This is a great example of how shallow, two-dimensional, and uninformed our thinking is regarding foreign policy is in this country. We don't fully understand the gravity and complexity of our actions around the world (thanks to our "instant" culture and USA Today-style media). I believe we probably put far more time, critical thinking, and deep & protracted discussion into who's going to win the Super Bowl than into what's going on in Iraq. To change one's opinion (either direction) based upon a single day's event is as superficial and simplistic a view as deciding to wear the blue shirt instead of the red one today, or deciding which was the best episode of Friends.

If the Iraqi election gives the anti-war folks pause, then they probably opposed it for the wrong reasons in the first place. To accept the war as justified one almost surely has to also accept the following:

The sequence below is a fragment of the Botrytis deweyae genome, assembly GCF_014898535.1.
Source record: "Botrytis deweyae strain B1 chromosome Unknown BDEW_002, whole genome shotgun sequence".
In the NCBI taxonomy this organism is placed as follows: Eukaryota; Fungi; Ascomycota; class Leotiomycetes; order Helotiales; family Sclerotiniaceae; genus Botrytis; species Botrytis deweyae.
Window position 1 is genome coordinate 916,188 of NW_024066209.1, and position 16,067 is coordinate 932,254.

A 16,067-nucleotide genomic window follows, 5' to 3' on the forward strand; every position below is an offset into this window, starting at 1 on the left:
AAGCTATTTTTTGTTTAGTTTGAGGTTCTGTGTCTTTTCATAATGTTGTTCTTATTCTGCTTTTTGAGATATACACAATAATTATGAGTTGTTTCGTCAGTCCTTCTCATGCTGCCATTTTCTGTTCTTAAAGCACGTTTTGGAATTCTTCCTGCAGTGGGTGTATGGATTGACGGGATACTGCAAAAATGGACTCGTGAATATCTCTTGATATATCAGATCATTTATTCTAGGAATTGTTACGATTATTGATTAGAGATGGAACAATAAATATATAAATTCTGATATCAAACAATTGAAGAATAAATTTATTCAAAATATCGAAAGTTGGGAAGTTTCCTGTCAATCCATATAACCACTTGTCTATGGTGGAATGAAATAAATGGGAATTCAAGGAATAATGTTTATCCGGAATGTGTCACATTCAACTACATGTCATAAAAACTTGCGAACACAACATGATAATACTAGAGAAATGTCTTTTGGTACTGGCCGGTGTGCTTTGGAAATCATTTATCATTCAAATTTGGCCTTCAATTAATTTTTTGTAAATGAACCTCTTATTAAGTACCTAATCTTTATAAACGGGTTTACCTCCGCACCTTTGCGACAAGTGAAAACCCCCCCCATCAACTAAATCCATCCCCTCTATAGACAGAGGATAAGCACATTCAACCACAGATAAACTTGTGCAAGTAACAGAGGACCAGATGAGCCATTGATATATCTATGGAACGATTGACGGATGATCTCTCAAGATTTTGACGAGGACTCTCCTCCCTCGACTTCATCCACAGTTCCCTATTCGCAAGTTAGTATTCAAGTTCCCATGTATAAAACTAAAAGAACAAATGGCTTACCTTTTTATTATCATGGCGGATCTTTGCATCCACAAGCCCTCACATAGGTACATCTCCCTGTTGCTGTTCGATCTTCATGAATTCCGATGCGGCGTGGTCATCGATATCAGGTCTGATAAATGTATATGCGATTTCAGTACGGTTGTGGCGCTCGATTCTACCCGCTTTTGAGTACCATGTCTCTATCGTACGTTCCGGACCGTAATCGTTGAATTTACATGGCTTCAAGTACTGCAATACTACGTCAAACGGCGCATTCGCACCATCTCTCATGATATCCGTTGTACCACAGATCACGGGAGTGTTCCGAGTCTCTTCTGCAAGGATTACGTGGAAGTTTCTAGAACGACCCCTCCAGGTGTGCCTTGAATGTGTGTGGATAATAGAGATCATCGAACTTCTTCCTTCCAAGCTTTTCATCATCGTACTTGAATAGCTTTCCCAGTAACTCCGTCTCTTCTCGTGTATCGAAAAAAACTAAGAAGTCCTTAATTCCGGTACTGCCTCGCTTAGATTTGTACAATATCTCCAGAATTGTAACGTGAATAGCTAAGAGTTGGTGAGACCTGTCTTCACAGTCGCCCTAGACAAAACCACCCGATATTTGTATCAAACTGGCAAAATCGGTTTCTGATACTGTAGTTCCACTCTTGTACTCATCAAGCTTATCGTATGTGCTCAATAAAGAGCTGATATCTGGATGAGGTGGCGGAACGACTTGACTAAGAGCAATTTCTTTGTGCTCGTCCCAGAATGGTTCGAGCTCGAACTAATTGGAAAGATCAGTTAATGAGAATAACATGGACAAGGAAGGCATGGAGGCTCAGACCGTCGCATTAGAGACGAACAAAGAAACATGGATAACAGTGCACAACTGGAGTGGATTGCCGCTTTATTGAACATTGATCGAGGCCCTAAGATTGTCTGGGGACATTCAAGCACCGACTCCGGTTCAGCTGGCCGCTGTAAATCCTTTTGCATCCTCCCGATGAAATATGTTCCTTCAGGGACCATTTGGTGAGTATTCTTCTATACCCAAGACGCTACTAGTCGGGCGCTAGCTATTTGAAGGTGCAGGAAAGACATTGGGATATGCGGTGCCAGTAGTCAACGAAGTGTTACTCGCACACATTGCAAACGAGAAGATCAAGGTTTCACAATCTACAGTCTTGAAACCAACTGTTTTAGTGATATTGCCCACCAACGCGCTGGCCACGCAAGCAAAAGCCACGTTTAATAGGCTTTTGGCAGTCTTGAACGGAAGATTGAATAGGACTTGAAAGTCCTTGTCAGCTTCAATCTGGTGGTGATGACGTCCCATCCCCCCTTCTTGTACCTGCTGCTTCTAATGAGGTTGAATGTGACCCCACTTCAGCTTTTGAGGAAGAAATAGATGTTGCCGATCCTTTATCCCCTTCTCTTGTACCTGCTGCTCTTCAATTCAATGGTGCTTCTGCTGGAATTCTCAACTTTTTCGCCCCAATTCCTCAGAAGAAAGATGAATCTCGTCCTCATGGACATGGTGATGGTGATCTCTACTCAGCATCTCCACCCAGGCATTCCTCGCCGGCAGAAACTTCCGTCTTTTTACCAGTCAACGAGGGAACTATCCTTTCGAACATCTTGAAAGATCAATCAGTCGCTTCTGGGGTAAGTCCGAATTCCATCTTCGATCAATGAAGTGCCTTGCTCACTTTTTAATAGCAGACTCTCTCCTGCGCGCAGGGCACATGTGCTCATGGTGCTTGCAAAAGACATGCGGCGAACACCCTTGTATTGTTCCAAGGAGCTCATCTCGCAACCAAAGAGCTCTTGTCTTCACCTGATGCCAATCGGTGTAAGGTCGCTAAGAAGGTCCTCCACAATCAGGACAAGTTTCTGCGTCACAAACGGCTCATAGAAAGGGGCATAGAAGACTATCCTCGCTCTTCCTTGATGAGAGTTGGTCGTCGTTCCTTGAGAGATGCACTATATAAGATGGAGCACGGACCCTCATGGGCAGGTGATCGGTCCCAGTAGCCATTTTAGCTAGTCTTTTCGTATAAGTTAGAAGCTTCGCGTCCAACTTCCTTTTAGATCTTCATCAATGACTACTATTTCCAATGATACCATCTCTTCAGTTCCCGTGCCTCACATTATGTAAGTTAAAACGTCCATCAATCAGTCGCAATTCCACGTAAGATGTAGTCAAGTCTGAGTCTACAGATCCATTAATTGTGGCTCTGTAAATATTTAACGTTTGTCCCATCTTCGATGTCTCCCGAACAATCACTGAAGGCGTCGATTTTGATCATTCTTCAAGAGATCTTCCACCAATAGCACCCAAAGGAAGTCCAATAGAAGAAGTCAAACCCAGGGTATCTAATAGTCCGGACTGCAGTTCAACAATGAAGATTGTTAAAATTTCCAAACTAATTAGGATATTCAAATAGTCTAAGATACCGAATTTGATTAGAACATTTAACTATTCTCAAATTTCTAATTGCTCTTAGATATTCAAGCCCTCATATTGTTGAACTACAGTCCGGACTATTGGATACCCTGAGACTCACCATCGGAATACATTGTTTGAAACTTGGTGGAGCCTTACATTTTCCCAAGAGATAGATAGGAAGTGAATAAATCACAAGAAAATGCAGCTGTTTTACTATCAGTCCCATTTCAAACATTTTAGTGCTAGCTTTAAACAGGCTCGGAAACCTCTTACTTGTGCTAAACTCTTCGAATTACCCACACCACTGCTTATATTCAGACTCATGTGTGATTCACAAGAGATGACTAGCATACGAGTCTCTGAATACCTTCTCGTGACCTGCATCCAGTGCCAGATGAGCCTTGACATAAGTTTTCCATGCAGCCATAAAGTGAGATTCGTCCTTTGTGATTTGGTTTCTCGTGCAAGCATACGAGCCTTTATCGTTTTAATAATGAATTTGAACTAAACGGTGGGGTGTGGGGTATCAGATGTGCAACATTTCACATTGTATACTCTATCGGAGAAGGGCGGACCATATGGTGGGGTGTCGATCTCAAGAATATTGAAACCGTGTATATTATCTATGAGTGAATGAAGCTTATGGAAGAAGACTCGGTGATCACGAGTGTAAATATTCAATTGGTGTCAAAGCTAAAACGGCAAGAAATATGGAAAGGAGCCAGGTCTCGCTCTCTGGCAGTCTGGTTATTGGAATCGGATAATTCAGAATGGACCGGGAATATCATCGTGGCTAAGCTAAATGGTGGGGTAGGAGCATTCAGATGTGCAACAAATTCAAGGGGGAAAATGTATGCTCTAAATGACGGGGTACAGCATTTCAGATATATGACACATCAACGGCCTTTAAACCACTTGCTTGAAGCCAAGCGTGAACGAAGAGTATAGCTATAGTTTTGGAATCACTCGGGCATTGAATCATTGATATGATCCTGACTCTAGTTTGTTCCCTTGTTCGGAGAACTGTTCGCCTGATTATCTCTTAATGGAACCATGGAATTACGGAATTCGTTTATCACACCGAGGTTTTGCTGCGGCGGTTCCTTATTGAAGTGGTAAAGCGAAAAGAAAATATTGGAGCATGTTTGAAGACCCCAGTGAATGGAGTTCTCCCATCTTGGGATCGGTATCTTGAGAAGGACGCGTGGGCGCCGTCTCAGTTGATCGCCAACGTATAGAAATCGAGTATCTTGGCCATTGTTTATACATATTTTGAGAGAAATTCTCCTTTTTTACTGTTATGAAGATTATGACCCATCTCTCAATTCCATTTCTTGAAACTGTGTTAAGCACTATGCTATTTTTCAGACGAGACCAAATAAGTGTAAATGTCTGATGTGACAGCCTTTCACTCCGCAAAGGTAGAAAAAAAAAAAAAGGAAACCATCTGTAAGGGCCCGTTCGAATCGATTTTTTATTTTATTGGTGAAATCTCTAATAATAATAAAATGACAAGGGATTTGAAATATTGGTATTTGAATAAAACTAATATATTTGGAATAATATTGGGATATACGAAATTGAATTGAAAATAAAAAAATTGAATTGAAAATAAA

-- That the estimated 100,000+ innocent Iraqi civilian deaths were justified
-- That the current situation for millions who's lives are still miserable in the country (basic services, housing, food, medical care, etc) is worth it
-- That the 1,400 and counting American GI deaths were worth it
-- That the 10,000 and counting American GIs who are permanently maimed is worth it
-- That we actually had the moral and legal right to unilaterally invade a sovereign nation that has never threatened us, who posed no threat, and impose our will on them
-- That our lifestyle and form of governance is the only correct way to live
-- That the subsequent dramatic boost in terrorism worldwide as a result of this action (and subsequent increase in danger) is worth it
-- That the elections really mean anything long term (I hope they do, but we don't know that yet)

The "end justifies the means" approach to this is reckless, particularly when the average American citizen feels absolutely no pain from this mis-adventure.

But Arianna puts it much more eloquently.....